NEWPORT BEACH, Calif. – Dredging of the Newport Beach lower harbor came to a ceremonial end here April 17 when officials from the U.S. Army Corps of Engineers and the city of Newport Beach celebrated the project’s benefits to the region and the relationships that enabled its success.
Dredging about 600,000 cubic yards of material from federal channels in the lower bay marked the completion of the joint effort that began in 2003 with the environmental restoration of the upper bay and ended with the first significant dredging of the lower bay in more than 70 years, providing safe navigation for thousands of first responder, commercial and recreational vessels that visit or call the port home.
Keith Curry, mayor of Newport Beach, said there was great benefit in being able to coordinate the construction of the two projects.
“By dredging the upper bay, we are able to reduce the amount of sediment that ends up in the lower bay, so that was a very important project,” Curry said. “It is a culturally important ecosystem in the upper bay that needed to be restored. It was a great project in of itself, but doing that project first helped ensure the success of the lower bay dredging by reducing the amount of sediment that ultimately moves down to the lower bay, keeping water clear and clean and deep through the bay now. This in an example of government well and working well together.”
Working well together seemed to be the catchphrase that best describes the effort of the Corps-Newport Beach partnership.
To compensate for federal funding limitations, the city of Newport Beach provided more than $6.1 million to help pay for the work. Additionally, the Port of Long Beach provided access to their middle harbor fill site for placement of nearly 112,000 cubic yards of material that was not suitable for disposal at the EPA-approved LA-3 offshore site.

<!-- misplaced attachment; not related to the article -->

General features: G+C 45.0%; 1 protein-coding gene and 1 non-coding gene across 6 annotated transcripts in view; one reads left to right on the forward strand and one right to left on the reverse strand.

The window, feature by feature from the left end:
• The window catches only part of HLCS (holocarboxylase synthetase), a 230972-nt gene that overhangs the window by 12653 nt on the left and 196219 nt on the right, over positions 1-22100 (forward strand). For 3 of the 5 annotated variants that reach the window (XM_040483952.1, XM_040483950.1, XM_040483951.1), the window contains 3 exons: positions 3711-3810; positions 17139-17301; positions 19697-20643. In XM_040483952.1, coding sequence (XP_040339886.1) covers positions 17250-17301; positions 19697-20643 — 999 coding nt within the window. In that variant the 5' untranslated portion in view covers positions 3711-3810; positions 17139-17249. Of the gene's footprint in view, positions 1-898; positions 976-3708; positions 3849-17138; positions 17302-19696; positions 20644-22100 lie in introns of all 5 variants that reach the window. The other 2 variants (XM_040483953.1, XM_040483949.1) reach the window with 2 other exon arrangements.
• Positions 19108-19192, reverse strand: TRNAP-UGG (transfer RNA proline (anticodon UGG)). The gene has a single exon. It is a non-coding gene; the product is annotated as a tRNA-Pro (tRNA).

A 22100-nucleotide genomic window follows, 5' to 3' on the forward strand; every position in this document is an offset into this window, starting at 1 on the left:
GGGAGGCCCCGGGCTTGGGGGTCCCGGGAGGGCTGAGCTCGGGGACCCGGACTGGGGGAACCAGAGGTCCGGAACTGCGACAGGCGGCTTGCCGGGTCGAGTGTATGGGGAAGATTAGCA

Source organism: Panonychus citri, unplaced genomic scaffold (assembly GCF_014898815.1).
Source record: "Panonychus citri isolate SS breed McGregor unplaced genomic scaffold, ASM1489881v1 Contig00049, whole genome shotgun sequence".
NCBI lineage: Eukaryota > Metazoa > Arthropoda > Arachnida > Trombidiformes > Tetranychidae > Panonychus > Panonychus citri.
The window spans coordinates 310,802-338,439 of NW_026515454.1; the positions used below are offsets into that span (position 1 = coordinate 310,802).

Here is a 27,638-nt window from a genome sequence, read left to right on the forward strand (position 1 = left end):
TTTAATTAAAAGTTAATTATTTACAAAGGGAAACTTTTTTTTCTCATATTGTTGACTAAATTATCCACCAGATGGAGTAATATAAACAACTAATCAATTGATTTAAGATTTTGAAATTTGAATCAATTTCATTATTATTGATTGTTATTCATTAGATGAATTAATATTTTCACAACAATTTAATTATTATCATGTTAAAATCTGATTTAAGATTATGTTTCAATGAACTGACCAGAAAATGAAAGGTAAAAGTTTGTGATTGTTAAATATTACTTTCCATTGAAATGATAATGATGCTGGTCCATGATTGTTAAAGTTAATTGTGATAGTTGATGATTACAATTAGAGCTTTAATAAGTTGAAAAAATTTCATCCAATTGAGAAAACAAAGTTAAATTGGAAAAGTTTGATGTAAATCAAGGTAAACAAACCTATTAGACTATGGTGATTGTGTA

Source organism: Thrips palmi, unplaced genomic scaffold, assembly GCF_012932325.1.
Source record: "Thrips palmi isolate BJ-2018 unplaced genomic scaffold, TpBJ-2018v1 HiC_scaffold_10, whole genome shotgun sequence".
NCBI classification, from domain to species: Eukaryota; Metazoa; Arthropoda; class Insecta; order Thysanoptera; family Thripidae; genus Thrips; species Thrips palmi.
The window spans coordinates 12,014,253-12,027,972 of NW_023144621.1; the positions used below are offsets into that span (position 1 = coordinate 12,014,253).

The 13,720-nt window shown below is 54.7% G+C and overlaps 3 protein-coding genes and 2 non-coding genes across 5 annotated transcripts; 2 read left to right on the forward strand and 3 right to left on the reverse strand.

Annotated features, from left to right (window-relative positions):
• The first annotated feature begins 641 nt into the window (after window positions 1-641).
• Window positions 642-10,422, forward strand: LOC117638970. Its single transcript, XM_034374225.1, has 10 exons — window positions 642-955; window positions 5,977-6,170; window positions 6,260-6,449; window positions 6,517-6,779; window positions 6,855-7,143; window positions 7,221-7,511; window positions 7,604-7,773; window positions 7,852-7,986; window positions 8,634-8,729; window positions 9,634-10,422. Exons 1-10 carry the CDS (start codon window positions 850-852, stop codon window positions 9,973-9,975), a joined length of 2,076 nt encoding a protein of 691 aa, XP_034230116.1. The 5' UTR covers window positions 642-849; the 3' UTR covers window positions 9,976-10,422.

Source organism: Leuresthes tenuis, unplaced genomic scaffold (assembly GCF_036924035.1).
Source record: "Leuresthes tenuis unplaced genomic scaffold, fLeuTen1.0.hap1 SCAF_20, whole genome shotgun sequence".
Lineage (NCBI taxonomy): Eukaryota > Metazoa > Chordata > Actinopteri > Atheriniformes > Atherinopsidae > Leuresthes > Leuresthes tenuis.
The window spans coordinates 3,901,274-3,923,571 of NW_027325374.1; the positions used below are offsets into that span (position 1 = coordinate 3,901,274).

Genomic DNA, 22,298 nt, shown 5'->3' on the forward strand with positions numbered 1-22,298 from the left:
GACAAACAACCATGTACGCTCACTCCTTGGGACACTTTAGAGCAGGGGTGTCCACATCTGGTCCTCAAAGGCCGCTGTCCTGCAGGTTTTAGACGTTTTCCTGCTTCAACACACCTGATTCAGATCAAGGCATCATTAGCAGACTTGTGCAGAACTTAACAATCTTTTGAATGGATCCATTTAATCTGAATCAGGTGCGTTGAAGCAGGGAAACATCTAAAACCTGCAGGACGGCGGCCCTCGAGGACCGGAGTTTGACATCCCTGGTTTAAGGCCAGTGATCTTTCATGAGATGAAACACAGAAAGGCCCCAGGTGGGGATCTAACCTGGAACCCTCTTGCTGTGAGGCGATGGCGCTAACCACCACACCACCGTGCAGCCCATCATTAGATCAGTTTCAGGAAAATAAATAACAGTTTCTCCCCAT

“These partnerships enhance our opportunities to provide first-class engineering solutions to address our nation’s needs,” said Lt. Col. Alex Deraney, deputy district commander for the Corps’ Los Angeles District. “It is the way we do business now, and it will continue to be so for the foreseeable future: to partner with multiple agencies and stakeholders, maximizing limited federal and local funds to provide the greatest benefit for the citizens of the United States.”
“This is the largest dredging project since they first dredged 70 years ago. They had some pretty serious issues with shoaling from the upper bay,” said Scott John, the Corps’ project manager for Newport Beach dredging. “So, being able to come in here and clean it up, hopefully for another 70 years, is a big step.”
“This was the first comprehensive dredging of Newport Harbor since President Roosevelt punched the button to open the bay back in the 1930s,” Curry said. “We’ve had sediment in the harbor since World War II that was contaminated.”
“The Corps of Engineers was a wonderful partner to the city in making this project work,” Curry said. “The Corps coordinated the resources and identified the ability to move the contaminated material to the Port of Long Beach, which they could use for the port expansion up there. So it was a win-win for everybody. We couldn’t have been more pleased with our partnership with the Corps, who made this project a success.”
“Building Strong doesn’t refer only to structures or engineering responsibilities,” Deraney said. “It forms the basis of our partnerships. It enables us to move from ideas to studies to plans to projects. The strength of our partnership with the city of Newport Beach enhances our ability to continue to build strong and take care of people.”